The colour of skin and probably of any pigmented part of the oral mucosa is genetically determined by the number and size of the melanosomes and the type of melanin (eumelanin, pheomelanin) that they produce. Environmental factors have only a modifying influence on skin colour, though on an evolutionary scale this influence can have a more profound effect. Melanosomes vary in size and contain both eumelanin and pheomelanin. More, larger eumelanin impart a dark colour to the skin. Small, few pheomelanin-containing melanosomes are associated with light skin, and the spectrum of size and number of melanosomes and the balance of eumelanin to pheomelanin within the melanosomes, will determine all the other colour variations.
As melanin synthesis is an oxygen dependent process, paradoxically, it also generates ROS that may accumulate in the melanocytes and cause DNA damage, and in fact UV radiation exaggerates the production of ROS during the biosynthesis of melanin and more particularly pheomelanin. Thus, melanin possesses both antioxidant and ROS-dependent cytotoxic properties.
Quinones and semiquinones which are intermediates of melanogenesis are toxic or mutagenic with the potential to cause cytogenetic instability; and L-dopa, another intermediate of melanogenesis, has the capacity to inhibit the production of proinflammatory cytokines by T lymphocytes and monocytes, thus downregulating immune and inflammatory responses[38, 40].
Melanins produced by melanocytes residing in the basal cell layer of the gingival epithelium have the capacity to neutralize ROS generated by dentogingival plaque-induced inflammation in the periodontal microenvironment. Interestingly, a recent report shows that markers of gingival inflammation are reduced in subjects with pigmented gingiva compared to subjects with non-pigmented gingiva, despite comparable dentogingival plaque levels in both groups of subjects. However, one needs to bear in mind that the sulcular and junctional epithelium, in contrast to the keratinized epithelium usually does not harbour any melanocytes.
Melanosomes contain lysosomal enzymes including α-mannosidase, acid phosphatase, β-N acetylglycosaminidase, β-galactosidase, and acid lipase that can degrade bacteria. Melanin itself can neutralise bacteria-derived enzymes and toxins, and since it has strong binding properties, it can also act as a physical barrier against microorganisms. Furthermore, melanocytes can act as antigen presenting cells, can stimulate T-cell proliferation, and can phagocytose microorganisms[32, 41]. Thus, melanocytes and their products have the capacity to inhibit proliferation of bacterial and fungal microorganisms.
As keratinocytes ascend through the cell layers of the epithelium and are shed, their melanosomal membranes undergo degradation with release of melanin ‘dust’ which becomes entangled in the keratin filaments of the desquamating surface cells. This melanin dust inactivates pathogenic chemicals, microbial toxins and other biologically active molecules. Therefore, melanocytes and melanins may be viewed as an integral part of the innate immune system with a role in neutralising the products of superficial bacterial and fungal infective agents.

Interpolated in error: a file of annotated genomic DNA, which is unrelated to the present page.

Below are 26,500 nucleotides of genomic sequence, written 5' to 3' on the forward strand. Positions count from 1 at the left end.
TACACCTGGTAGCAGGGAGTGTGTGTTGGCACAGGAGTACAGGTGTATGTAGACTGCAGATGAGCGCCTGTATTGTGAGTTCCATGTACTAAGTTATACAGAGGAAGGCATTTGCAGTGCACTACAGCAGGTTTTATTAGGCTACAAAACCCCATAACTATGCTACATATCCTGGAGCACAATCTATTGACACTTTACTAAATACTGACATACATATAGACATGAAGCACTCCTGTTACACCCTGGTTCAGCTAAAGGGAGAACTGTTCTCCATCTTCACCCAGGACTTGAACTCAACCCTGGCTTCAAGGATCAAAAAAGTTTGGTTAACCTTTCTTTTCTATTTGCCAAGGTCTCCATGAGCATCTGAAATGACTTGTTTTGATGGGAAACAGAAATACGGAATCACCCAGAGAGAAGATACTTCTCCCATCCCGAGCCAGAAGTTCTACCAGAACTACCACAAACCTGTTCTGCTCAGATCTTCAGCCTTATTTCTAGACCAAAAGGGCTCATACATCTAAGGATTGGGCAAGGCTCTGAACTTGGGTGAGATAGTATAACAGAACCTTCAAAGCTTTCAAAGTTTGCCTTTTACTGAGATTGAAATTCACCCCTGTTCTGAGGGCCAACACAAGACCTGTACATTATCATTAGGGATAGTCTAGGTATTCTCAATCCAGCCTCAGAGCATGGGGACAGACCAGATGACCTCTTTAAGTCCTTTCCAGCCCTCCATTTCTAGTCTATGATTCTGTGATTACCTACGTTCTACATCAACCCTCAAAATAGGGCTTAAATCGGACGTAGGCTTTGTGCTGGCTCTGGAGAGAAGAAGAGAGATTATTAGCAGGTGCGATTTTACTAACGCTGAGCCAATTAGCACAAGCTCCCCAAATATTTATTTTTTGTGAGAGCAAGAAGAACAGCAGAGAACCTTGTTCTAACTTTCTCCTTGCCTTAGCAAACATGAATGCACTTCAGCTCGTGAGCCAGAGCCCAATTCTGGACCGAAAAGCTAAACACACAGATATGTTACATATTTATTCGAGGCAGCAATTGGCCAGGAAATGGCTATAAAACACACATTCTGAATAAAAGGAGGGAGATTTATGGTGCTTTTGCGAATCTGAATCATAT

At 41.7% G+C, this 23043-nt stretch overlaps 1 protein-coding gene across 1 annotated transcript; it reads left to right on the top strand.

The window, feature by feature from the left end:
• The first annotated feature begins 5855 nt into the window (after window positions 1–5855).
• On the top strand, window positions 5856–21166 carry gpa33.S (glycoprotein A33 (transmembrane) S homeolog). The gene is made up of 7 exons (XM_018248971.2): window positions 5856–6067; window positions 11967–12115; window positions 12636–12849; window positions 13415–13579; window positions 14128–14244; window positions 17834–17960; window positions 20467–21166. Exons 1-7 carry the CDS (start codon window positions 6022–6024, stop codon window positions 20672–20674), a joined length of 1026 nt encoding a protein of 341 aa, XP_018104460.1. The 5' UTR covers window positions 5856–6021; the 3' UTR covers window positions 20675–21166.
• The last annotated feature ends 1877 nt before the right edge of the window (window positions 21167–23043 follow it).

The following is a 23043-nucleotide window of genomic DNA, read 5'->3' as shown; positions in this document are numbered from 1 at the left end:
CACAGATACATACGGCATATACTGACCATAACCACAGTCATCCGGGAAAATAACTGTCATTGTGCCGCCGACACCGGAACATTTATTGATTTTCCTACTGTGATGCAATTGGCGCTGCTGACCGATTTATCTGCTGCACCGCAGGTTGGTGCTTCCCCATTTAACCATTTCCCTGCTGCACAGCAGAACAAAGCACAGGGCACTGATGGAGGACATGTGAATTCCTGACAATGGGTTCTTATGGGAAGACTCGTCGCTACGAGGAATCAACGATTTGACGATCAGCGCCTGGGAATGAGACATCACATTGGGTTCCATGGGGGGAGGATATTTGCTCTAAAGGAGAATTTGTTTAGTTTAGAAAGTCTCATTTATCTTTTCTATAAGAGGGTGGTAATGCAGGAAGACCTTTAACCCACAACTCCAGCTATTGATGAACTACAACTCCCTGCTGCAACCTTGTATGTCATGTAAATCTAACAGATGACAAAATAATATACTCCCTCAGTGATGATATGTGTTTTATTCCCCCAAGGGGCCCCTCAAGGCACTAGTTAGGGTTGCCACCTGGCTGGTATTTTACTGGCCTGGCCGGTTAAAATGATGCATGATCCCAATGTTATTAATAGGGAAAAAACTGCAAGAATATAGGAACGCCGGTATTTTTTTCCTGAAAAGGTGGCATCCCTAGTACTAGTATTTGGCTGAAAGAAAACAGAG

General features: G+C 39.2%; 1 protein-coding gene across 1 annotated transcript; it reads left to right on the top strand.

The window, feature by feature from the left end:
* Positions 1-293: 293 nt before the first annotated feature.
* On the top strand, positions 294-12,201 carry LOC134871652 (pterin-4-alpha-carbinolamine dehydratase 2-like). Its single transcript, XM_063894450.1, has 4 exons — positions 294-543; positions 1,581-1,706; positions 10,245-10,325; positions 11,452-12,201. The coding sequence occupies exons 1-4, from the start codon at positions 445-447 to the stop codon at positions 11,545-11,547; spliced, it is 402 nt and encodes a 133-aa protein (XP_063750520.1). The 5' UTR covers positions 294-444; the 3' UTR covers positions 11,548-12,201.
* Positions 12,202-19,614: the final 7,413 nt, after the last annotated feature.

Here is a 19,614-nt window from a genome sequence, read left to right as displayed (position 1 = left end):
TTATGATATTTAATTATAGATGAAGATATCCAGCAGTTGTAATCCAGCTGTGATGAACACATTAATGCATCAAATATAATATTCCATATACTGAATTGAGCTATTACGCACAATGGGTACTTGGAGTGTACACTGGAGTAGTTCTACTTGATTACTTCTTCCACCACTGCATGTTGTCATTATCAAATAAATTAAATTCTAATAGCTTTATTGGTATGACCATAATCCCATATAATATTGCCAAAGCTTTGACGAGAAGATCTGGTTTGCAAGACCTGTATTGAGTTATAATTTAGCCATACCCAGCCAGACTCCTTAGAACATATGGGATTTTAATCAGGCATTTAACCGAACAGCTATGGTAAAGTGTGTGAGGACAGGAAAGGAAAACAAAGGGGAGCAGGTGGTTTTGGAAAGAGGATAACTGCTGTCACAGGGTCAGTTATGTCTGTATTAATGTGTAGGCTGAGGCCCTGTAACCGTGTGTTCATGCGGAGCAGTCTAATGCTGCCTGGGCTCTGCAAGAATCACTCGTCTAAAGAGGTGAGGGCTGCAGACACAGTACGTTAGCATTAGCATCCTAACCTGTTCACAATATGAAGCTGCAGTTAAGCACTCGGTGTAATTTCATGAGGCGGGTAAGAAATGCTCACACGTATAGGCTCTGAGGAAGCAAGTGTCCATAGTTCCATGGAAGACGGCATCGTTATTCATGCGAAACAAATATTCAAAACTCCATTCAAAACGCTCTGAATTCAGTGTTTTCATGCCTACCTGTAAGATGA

It is possible that from an evolutionary point of view, the primary role of melanocytes is not to produce melanin, for melanin does not confer a selective advantage to the organisms, but that melanin production is only a secondary specialization so melanocytes must have other more important functions to perform. Melanocytes in skin, and perhaps in oral mucosa express genes encoding corticotropin releasing factor (CRF), proopiomelanocortin (POMC), ACTH, β endorphins, α-MSH and melanocortin-1 receptor (MC1R). These elements of the skin melanocortin system have the capacity to neutralize external noxious agents, to mediate local antimicrobial and immune responses, and to mediate local nociception[34, 42]. UV radiation induces the generation of CRF, POMC and α-MSH by cutaneous keratinocytes and melanocytes, bringing about an increase in melanin biosynthesis, imparting protection against solar radiation.
Melanocyte-derived α-MSH, ACTH, and other peptides of POMC, stimulate the MC1R of neighbouring melanocytes, activating an intracellular signalling cascade involving the second messenger cAMP and the MITF. The α-MSH/MC1R/cAMP/MITF pathway controls the transcription of tyrosine and is therefore essential for melanogenesis, and also determines the type and quantity of the melanin produced[1, 13].
Regulation of melanogenesis
Melanogenesis comprises a process of oxidation of the amino acid tyrosine and derived aromatic compounds, forming two main types of polymeric phenolic compounds. Large, irregular granules of eumelanin which are black-brown in colour and smaller, more regular granules of pheomelanin which are yellow-red in colour. Melanocytes are capable of producing both eumelanin and pheomelanin, and the proportion of the two melanins produced by a particular melanocyte is a function of availability of tyrosine, of reducing agents, and of the types of pigment enzymes expressed.
The melanocortin system through the cAMP/MITF pathway can stimulate proliferation of undifferentiated melanocytes, their maturation with fully formed dendritic processes, and upregulation of melanogenesis, thus increasing the formation of melanin[42, 44]. α-MSH has the capacity to suppress inflammatory responses, because it can inhibit nuclear factor-κB (NF-κB) that regulates the expression of genes of proinflammatory cytokines. Thus, the same biological mediator of the melanocortin system that stimulates melanogenesis, also downregulates inflammatory responses.